After years of too little rain, California has a decidedly different problem on its hands: Way, way too much of it. But the scare at the Oroville dam earlier this month, and the massive floods in Los Angeles last week, pale in comparison to what the latest volley of moisture threatens to serve up.
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On Thursday, US President Trump signed legislation blocking the Stream Protection Rule, a key Obama regulation that limited mining companies from dumping excess spoil into waterways. Waste from mining operations can contain sulphur-bearing minerals which, mixed with water, create what the EPA calls "acid mine drainage". It's a fair trade-off, in Trump's mind, for stimulating coal industry job growth. Trump is set to kill even more regulations. The problem: Deregulation won't bring back coal jobs.
We all know the Earth is warming because humans are emitting greenhouse gases into the atmosphere. We've also heard that the Arctic is doing horribly, hitting record sea ice lows for several of the past few months, thanks to recent hot weather that's connected to a longer-term warming trend. The polar bear populations are projected to decline 30 per cent by 2050. There might not be any late-summer sea ice by the 2030s.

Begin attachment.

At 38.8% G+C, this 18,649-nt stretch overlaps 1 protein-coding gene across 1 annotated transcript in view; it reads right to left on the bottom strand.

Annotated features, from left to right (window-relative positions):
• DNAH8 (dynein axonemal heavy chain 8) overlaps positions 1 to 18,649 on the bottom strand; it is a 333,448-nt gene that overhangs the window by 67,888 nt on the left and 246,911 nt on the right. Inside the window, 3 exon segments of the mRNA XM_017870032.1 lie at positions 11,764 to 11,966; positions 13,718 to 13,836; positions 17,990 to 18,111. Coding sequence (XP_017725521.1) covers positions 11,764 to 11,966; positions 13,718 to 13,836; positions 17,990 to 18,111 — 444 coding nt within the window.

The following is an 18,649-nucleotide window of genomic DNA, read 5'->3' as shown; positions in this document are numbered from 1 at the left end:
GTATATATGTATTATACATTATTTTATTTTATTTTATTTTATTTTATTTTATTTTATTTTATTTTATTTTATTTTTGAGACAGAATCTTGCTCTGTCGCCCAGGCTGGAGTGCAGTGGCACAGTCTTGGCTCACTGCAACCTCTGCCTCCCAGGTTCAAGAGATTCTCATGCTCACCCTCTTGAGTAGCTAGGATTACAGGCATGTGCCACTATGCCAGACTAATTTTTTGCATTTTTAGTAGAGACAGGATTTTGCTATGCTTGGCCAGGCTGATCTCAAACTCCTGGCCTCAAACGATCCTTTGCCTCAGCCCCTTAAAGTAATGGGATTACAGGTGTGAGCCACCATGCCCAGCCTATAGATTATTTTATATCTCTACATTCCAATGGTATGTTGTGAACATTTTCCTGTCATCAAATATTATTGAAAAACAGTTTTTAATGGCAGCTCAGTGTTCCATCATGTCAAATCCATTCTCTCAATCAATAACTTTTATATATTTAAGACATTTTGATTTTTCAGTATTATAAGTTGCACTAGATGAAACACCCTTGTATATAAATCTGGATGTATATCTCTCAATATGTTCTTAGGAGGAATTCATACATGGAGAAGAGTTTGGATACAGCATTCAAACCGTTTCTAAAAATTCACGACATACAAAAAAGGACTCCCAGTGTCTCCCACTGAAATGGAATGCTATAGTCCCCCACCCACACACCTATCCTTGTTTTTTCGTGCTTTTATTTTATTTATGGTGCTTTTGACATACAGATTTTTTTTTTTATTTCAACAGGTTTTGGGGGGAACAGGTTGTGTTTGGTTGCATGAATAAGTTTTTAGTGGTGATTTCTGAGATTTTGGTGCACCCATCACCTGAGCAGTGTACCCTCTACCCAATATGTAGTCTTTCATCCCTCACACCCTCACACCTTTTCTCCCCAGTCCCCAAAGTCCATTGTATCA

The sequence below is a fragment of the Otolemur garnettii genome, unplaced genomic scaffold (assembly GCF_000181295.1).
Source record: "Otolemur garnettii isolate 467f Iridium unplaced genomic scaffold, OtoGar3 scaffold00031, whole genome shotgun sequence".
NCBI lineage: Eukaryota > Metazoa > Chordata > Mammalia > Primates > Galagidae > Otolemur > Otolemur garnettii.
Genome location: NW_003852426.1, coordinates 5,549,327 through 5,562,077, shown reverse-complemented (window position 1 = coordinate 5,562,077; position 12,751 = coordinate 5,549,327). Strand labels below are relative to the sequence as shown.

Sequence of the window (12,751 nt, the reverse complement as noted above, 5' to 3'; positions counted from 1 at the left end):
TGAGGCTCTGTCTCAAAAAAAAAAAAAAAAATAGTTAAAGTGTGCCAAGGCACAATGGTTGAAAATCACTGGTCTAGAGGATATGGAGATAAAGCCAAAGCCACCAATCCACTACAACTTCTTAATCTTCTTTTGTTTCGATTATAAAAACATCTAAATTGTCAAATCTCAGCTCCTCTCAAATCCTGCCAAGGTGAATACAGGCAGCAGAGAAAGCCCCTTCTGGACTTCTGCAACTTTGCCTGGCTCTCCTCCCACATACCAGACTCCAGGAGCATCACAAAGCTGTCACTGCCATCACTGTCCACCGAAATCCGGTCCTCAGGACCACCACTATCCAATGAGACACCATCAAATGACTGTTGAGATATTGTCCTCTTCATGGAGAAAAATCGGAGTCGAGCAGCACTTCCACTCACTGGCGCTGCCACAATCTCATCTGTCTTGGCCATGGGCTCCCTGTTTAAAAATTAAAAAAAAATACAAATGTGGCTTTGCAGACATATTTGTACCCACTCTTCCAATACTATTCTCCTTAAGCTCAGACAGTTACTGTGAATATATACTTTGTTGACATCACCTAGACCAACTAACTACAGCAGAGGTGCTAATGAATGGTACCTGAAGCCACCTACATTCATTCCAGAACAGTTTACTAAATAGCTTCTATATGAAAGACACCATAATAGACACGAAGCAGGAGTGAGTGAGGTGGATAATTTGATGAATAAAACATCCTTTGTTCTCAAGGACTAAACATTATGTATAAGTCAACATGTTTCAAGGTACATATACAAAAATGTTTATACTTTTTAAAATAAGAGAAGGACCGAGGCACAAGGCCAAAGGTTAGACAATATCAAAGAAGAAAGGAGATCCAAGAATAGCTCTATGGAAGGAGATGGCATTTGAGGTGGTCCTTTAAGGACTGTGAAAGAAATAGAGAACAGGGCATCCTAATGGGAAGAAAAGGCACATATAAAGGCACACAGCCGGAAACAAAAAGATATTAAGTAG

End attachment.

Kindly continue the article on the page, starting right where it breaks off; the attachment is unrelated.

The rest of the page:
For the second time in recent months and the third time over the past year, President Obama has penned a policy commentary in a leading scientific journal. This time, he isn't defending his signature health care law, but rather, making the case that a clean energy future is inevitable — no matter what Trump does.
On the climate and energy front, 2016 was a year of contradictions. Again and again, our planet smashed global temperature records. The fingerprints of climate change were visible in extreme weather from the North Pole to Louisiana. But the clean energy sector also hit some major milestones. Wind and solar power expanded rapidly as costs fell, demonstrating that a high-tech, low-carbon future is within reach.
Geoengineering is one of those things that sounds like maybe a good idea on paper but could also go horribly, apocalyptically wrong. But if the prospect of plunging Earth's weather systems into chaos isn't enough to convince scientists we need to tread very cautiously with the ultimate global warming tech-fix, perhaps this will: Geoengineering could be a disaster for science.